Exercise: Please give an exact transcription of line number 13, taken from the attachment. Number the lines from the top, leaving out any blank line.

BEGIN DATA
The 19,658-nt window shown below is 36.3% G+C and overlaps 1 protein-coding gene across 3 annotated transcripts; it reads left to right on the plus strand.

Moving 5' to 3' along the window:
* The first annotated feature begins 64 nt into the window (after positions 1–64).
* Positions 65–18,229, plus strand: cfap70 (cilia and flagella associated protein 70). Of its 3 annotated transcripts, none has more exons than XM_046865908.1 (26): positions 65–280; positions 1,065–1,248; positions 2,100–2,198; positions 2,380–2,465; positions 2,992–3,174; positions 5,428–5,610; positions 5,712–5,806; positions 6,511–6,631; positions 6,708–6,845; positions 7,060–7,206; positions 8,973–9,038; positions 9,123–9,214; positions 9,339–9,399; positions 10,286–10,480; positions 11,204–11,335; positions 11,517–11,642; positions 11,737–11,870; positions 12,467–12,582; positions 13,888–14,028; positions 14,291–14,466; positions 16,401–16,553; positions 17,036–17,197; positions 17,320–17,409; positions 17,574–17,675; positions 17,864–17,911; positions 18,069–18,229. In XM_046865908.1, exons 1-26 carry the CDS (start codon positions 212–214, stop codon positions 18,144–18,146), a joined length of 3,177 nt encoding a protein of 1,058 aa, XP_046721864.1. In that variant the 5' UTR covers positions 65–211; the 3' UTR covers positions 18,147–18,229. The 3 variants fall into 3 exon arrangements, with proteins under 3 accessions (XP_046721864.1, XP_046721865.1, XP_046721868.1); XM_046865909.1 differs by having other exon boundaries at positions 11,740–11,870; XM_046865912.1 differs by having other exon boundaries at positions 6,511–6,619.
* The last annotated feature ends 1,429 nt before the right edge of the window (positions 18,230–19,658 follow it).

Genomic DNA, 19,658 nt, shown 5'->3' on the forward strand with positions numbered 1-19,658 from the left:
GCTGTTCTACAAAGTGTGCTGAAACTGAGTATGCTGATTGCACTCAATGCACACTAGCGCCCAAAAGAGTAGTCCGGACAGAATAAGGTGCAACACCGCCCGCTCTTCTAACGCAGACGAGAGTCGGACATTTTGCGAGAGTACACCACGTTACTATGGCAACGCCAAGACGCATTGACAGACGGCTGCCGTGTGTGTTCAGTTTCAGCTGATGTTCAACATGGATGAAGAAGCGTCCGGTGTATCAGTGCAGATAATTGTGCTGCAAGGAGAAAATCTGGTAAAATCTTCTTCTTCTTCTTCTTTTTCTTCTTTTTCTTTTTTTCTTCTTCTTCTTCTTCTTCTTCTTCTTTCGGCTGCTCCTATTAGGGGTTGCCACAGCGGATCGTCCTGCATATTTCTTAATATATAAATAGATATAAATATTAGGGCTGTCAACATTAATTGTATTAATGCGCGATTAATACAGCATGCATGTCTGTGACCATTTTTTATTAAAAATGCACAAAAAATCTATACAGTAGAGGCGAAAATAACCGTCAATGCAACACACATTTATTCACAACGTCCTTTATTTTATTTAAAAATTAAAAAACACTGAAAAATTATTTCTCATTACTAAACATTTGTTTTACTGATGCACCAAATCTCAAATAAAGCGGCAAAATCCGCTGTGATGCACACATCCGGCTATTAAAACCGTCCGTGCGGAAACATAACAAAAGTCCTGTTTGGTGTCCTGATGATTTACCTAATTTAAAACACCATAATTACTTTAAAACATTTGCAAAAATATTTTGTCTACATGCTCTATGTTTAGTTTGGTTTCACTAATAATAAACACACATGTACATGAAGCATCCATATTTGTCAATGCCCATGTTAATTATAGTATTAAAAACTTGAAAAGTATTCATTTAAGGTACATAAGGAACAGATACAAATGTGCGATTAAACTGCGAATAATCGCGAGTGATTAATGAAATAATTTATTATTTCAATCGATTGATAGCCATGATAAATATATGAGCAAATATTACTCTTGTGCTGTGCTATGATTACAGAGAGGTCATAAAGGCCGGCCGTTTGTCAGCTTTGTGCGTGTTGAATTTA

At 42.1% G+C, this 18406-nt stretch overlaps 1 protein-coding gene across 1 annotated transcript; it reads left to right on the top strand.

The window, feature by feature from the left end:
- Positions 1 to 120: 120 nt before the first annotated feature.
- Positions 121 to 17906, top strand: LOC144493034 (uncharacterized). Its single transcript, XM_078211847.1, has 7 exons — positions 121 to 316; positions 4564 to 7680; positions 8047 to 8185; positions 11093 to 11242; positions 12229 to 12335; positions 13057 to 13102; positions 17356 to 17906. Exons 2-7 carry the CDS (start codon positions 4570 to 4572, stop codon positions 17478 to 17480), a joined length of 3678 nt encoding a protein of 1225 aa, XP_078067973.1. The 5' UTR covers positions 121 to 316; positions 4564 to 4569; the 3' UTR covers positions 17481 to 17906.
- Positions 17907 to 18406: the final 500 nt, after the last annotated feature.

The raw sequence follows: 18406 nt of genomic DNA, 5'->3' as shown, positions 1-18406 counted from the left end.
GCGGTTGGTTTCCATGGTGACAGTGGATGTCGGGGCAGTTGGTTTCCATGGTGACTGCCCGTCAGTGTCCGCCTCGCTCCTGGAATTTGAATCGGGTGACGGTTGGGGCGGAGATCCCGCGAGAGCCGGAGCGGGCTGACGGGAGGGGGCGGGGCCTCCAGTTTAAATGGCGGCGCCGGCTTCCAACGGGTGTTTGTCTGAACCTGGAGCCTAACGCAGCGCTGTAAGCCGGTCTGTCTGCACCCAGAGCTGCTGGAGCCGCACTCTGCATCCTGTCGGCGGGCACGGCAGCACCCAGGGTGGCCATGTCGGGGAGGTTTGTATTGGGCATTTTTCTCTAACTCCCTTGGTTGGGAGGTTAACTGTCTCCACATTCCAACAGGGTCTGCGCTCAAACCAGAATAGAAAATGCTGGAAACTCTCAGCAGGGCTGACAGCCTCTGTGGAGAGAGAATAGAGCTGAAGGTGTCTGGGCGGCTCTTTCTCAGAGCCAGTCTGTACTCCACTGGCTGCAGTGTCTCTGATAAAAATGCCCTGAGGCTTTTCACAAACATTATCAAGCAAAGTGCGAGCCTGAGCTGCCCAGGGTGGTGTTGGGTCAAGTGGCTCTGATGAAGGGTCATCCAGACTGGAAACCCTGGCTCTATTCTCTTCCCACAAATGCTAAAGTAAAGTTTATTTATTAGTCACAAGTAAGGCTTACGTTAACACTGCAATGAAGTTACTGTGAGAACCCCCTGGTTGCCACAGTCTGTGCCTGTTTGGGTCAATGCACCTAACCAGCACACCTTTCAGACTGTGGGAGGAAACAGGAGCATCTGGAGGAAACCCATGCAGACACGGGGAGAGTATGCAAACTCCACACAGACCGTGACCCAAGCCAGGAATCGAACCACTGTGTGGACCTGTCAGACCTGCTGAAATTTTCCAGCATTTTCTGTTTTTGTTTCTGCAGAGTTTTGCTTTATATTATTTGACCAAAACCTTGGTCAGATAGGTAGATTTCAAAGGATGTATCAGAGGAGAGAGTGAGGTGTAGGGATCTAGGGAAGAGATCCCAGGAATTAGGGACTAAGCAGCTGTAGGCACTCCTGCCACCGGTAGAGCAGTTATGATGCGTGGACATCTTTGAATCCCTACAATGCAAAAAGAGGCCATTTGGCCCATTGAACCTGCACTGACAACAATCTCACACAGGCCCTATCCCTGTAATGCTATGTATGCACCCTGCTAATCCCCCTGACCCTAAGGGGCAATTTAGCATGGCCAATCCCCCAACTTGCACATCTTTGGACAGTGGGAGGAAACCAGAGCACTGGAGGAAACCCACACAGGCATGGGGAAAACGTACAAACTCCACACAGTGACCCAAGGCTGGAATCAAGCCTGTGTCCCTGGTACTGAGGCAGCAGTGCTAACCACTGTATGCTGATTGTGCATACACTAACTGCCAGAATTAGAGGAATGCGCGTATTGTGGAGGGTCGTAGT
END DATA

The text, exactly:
The raw sequence follows: 18406 nt of genomic DNA, 5'->3' as shown, positions 1-18406 counted from the left end.